The day you and your family bring home your new pet, Fluffy, is truly exciting. Whether it is a dog, cat or hamster, owning a pet can provide a valuable opportunity for your child to learn responsibility, care and patience.
But what about when the inevitable happens, and Fluffy eventually dies? Losing a pet can be a very traumatic event for children. It is often their first experience with death. For parents, though, it offers a chance to help kids cope with grief in healthy ways.
Shasta County resident and therapist Gretchen O’Connell, MFT, has helped people of all ages cope with loss, both in her private practice and in bereavement support groups she facilitates. O’Connell suggests using a simple, straightforward approach with children when a beloved pet has passed on; she abbreviates this approach “ABC.” She encourages parents to give kids all the information, be there, and offer choices. O’Connell says, “If you use this guiding principle, you basically can’t go wrong.” But is it really as easy as ABC?
A: O’Connell explains that it is important to give children all the information about the death of a pet. Because kids are imaginative, she says, they fill in the blanks when information is left out. For instance, your child may conclude that the death is somehow her fault if you don’t explain what actually happened.
Be careful, though, as young children especially can be very literal. If you tell your four-year-old that Fluffy has “gone to sleep,” she may become fearful of going to bed at night. O’Connell suggests being very clear and specific. For instance, you can say something like, “Fluffy’s heart has stopped working.” Be truthful, and your child can ask for clarification if needed. According to O’Connell, you don’t have to worry about offering too much information. “Kids tune out what they don’t understand,” she says.
B: Being there for your child after the family pet has died may seem obvious, but it’s important to remember that you, too, may be upset and grieving for Fluffy. If you find that you are too distraught to be there physically and emotionally, then your child needs someone else, such as a grandparent or trusted friend, to rely on.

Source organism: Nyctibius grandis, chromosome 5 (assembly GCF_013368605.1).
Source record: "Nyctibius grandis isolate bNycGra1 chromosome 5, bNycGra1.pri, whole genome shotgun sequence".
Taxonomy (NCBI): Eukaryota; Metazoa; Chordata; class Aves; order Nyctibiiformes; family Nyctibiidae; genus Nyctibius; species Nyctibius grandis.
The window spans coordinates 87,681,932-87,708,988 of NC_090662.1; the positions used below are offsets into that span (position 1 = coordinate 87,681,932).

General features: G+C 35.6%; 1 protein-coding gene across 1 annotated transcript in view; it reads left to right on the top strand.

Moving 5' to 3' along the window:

Such support should be ongoing, too. “Kids grieve differently than adults,” says O’Connell. “They do it in fits and starts.” She explains that this non-linear grieving can show up even years after the loss. For children, grief over a pet’s death can also trigger memories of other losses they have experienced in their young lives. For example, sadness over a previous divorce could resurface – this is important to remember when offering support to a grieving child.
C: The third element of the ABC approach is choice. O’Connell points out that parents often try to protect their kids from death by excluding them from certain aspects of the experience, like seeing the body or being there for the burial. She suggests that, instead, children should be given choices as they find their way through the grieving process. “Parents should let kids participate as much as they feel inclined,” she says.
Kids, especially very young kids, are often nonverbal. “It’s important to look not just at what they say, but what they do,” says O’Connell. Offering an array of activities, like art, can aid in coping. The American Society for the Prevention of Cruelty to Animals (ASPCA) suggests that children may benefit from drawing pictures of the departed pet, writing a letter, compiling photos into an album, or participating in a memorial service. O’Connell adds, “There is really no right or wrong way to grieve.”
Of course, saying farewell to Fluffy is never going to be easy for your child. But since children look to their parents when deciding how to react, it’s up to you to model healthy grieving. “If the adults are okay, the kids will be okay,” O’Connell says. By using the ABCs of grief as a guideline, you can support your child through the complicated emotions that accompany loss.